Page 1 of 3 123 LastLast
Results 1 to 10 of 21

Thread: Tarp Size?

  1. #1
    New Member sparkysko's Avatar
    Join Date
    Feb 2007
    Location
    Portland, OR
    Posts
    45

    Tarp Size?

    I managed to find another bundle of silnylon at wally world. Only problem is, it's 4 feet wide instead of the 5 1/2 feet wide stuff I had bought earlier (it's exactly the same fabric otherwise). I'm torn on what to do to make a tarp.

    I have 12 yards of the 4 feet wide stuff, and a 9 foot chunk and a 12 foot long chunk of the 5 1/2 foot wide stuff. (all the 5 1/2 foot stuff I hemmed for making a hammock, so i'd have to cut the hems off to make anything w/ them).

    I want to make a tarp, but since i live in the pacific northwest and it rains 2/3rds of the time, I want to make darn sure I make something more than adequate for rain coverage.

    What are your experiences with your tarp size and the coverage you get under your hammock?

    I can use the 5.5' chunk alongside a 4' chunk and make a nice wide tarp, but then my ridgeline on it will not be centered. I'm just really concerned about an 8 foot wide tarp being wide enough, I set up a mock setup inside my house, and i'm still wondering..

    Also would it be a good idea to put the tarp diagonal instead of rectangle. How much overlap do you have of your tarp over your hammock?

    Lastly, can anyone give me some tips on how the heck to get out of the hammock? I've set mine up sometimes so low that my back sometimes touches the ground, and I still have troubles getting out. I swing my feet over the edge, but I can't get my center of gravity leaned forward enough to get out. I've had to resort to pulling on a ridgeline, or pushing myself upright with me feet, both methods i've almost flipped myself over. I'm wondering if i should loosen the long edges of my hammock (i pulled them out about 4 inches when whipping), since the main hurdle seems to be getting over the 'lip' of the hammock.. Once I get this step figured out, I'd be confident to leave the safety of my backyard and start camping.

  2. #2
    Senior Member blackbishop351's Avatar
    Join Date
    Oct 2006
    Location
    Greensboro, NC
    Hammock
    Homemade Speer-type
    Tarp
    BlackCat
    Insulation
    Potomac UQ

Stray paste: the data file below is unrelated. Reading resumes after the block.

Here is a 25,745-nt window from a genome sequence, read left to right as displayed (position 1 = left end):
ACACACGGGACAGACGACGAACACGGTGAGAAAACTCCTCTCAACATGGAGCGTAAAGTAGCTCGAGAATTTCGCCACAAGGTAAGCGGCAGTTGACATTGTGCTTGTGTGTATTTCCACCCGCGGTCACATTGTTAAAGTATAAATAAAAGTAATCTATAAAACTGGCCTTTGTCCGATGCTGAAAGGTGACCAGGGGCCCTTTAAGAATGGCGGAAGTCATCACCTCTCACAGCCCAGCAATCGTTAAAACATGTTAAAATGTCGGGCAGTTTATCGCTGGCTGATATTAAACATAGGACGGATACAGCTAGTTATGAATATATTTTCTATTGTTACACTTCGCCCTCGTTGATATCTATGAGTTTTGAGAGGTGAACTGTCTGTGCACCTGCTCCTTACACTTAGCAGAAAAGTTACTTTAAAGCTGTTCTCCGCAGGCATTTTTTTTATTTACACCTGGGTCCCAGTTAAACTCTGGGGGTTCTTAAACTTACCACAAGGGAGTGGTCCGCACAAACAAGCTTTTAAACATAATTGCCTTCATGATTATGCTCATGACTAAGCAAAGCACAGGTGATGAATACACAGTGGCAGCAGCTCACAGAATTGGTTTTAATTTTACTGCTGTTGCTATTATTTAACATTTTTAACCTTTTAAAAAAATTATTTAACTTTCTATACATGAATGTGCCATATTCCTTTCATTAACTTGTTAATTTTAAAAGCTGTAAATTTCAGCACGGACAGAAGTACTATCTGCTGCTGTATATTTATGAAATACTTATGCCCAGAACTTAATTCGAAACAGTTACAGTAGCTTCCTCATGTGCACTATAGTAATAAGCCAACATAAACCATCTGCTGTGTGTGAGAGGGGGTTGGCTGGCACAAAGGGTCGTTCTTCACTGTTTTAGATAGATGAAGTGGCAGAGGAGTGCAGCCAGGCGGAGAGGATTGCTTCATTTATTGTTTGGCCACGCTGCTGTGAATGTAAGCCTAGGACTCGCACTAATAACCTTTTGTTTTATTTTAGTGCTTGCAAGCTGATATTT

Posts
    1,564
    Images
    59
    Quote Originally Posted by sparkysko View Post
    What are your experiences with your tarp size and the coverage you get under your hammock?

    Also would it be a good idea to put the tarp diagonal instead of rectangle. How much overlap do you have of your tarp over your hammock?
    My tarp - and the size I personally like - is a hex with 12' ridge, 11' wide. To me, that's good coverage. Using a square tarp on the diagonal will save weight (you can use a smaller piece of material) but you lose a lot of coverage on the ends - too much, IMO.

    Four feet each side can be enough, though. Barely, but enough. Just closer to the edge of comfort than I like


    Quote Originally Posted by sparkysko View Post
    Lastly, can anyone give me some tips on how the heck to get out of the hammock? I've set mine up sometimes so low that my back sometimes touches the ground, and I still have troubles getting out. I swing my feet over the edge, but I can't get my center of gravity leaned forward enough to get out. I've had to resort to pulling on a ridgeline, or pushing myself upright with me feet, both methods i've almost flipped myself over. I'm wondering if i should loosen the long edges of my hammock (i pulled them out about 4 inches when whipping), since the main hurdle seems to be getting over the 'lip' of the hammock.. Once I get this step figured out, I'd be confident to leave the safety of my backyard and start camping.
    Four inches of edge pull (on each end, I assume?) is probably way too much. I leave the head end alone and pull about 3" at the foot - that's plenty for me. The sides don't stay very high when I'm not in the hammock, but it's easy to get in and out, and I can sit in it to cook, change clothes, whatever.
    "Physics is the only true science. All else is stamp collecting." - J. J. Thompson

  3. #3
    slowhike's Avatar
    Join Date
    Oct 2006
    Location
    Winston-Salem, NC
    Hammock
    DIY, gathered end , w/ spreader
    Tarp
    DIY w/ pull-outs
    Insulation
    DAM/ HG Incubator
    Suspension
    Webbing & rings
    Posts
    10,595
    Images
    319
    ed speer makes all his tarps w/ the ridge line going "side to side" & i've never herd of a problem w/ that method.
    so w/ that in mind, you could still make the tarp any size you wanted... even if you put two "side to side" seams in it.
    and i guess you're sure you have silnylon & not just nylon w/ a DWR treatment. i haven't yet seen silnylon at walmart, but at least a couple people that i believe would know the difference, say they have found it there.